Thanks to YouTube user Neato Coolville for uploading this video from Entertainment Tonight in 1993. The segment is about collecting PEZ and features a couple of collectors and the president of PEZ (at the time), Scott McWhinnie.
I’ve been collecting PEZ since early 2000, and I have yet to get a collection like some of the ones featured. Heck, even my 4 year old is collecting PEZ (though I think it’s because Daddy is doing it and she gets candy with it…actually, it’s probably more about the candy!).
I happen to be browsing through my Favorites folder in my internet browser, and I came across this site:
The site is created by a company called Hipopotam Studios. It features 26 games recreated in Flash and controlled by your keyboard. Some of the games listed are Donkey Kong, Parachute, Zelda, and The Terminator.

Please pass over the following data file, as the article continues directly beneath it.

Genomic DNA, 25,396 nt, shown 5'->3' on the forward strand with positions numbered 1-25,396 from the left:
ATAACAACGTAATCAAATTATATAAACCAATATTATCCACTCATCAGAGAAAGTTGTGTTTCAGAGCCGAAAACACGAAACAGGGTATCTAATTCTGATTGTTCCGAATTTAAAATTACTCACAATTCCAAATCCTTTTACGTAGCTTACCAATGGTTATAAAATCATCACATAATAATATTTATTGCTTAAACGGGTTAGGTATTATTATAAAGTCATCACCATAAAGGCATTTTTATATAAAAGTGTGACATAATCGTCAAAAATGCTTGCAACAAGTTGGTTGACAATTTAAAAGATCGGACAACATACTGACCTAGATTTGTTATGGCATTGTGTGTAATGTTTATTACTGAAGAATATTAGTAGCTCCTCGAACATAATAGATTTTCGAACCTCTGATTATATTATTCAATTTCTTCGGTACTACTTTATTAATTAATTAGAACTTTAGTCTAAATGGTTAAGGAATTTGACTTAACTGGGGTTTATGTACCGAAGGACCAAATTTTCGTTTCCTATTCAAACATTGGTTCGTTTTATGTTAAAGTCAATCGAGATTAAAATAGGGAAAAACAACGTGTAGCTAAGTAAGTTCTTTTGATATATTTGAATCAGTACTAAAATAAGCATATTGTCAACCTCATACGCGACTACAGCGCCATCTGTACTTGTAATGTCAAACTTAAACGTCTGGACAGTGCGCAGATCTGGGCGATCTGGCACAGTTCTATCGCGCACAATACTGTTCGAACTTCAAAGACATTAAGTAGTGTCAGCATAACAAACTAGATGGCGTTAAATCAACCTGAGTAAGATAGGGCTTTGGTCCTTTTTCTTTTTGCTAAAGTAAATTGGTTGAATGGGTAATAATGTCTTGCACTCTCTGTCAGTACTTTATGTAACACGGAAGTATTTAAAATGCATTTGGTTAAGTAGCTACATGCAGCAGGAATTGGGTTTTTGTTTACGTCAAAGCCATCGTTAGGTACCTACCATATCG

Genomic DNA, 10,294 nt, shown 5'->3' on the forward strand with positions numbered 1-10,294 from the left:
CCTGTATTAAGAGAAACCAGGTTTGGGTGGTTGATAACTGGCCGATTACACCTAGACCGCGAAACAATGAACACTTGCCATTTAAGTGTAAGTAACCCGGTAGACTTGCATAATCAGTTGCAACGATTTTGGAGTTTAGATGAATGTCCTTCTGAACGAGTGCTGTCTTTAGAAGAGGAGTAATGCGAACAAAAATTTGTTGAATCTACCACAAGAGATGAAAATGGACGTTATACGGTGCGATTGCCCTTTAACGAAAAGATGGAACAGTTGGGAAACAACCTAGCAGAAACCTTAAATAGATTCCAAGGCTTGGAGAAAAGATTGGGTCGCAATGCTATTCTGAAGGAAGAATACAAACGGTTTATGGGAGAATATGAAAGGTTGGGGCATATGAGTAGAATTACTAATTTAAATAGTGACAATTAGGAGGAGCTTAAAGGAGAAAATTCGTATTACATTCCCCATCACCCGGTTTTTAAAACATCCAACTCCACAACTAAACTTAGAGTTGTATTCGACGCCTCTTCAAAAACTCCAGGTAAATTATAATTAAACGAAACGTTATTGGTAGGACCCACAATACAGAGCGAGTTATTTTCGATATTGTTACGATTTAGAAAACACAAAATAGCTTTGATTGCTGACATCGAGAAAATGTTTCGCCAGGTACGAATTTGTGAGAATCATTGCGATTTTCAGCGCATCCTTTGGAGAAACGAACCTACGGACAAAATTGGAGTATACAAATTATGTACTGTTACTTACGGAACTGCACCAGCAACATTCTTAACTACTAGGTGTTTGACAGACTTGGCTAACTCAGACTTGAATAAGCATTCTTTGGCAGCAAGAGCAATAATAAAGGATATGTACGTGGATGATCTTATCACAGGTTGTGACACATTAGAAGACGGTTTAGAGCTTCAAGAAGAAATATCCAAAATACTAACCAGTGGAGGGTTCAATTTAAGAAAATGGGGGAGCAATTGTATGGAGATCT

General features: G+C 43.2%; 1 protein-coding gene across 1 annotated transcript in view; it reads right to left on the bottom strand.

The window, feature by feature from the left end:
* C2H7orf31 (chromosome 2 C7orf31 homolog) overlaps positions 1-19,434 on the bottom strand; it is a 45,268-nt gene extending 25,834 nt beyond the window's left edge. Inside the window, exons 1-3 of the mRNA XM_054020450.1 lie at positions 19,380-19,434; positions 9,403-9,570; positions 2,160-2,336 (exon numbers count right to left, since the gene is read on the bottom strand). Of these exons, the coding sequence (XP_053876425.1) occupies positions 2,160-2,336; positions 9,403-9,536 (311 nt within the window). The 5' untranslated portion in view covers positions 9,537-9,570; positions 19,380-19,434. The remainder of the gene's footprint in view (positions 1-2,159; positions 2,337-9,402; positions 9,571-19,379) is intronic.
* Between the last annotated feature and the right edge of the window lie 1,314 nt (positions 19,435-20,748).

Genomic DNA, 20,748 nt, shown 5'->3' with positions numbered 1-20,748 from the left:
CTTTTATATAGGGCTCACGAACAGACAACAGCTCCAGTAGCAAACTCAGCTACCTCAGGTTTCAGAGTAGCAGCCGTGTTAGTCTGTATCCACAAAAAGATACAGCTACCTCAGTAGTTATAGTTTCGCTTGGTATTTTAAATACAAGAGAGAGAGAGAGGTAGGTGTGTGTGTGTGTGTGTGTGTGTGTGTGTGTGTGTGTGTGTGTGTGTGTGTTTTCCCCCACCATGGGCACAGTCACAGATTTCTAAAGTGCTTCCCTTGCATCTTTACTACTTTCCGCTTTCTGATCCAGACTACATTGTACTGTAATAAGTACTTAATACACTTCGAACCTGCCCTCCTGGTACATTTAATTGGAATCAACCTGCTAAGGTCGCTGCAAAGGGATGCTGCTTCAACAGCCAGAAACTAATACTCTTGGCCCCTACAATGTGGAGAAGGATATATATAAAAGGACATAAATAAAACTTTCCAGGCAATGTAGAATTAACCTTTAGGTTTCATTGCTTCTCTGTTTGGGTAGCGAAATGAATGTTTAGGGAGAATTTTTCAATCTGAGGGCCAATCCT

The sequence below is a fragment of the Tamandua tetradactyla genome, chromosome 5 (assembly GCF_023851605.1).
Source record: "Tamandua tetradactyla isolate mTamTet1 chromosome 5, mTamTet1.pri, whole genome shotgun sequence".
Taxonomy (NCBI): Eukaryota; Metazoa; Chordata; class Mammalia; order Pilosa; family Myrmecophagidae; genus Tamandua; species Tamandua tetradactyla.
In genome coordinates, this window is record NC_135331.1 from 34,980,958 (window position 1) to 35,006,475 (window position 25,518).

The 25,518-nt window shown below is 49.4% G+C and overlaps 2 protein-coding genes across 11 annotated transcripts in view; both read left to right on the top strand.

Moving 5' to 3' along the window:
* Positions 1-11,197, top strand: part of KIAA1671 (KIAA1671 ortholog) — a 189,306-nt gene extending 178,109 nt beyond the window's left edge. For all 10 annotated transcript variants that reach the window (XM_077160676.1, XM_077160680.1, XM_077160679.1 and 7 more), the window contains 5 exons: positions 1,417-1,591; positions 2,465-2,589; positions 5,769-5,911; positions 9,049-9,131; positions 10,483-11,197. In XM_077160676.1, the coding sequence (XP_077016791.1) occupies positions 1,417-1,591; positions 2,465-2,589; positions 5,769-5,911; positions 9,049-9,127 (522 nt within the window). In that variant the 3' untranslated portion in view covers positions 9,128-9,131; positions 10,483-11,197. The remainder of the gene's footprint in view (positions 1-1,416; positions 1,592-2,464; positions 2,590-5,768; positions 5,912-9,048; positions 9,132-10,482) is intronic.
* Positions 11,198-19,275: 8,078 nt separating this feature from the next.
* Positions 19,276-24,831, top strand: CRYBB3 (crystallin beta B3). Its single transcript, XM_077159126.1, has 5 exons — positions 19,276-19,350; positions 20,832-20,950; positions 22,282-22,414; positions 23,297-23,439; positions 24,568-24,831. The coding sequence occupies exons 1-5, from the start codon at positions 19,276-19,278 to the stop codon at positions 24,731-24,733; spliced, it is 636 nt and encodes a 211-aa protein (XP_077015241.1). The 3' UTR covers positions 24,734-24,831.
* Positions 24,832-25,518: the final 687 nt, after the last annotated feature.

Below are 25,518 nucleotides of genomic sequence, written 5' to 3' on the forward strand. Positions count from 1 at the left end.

I remember when I was a kid, I had a Handheld Football and Handheld Baseball game, and then when I was in junior high I had an Altered Beast Game Watch by Tiger Electronics. Something about playing such a simple style game makes me wish we still had those games around now. Until I can find playable Tiger Electronic games or videogame watches again, I have this site. Definitely worth checking out!
I was watching The Return of Swamp Thing (1989) on DVD the other day (there was nothing on TV and it had been years since I watched it), and I decided that I would check out the special features. I’m glad that I did, for I had found one of the greatest hidden treasures that such a horrible movie could give me, a Swamp Thing Public Service Announcement for Greenpeace.
I think the greatest part is the pun at the end. I can’t help but laugh each time I watch this. It’s so horrible.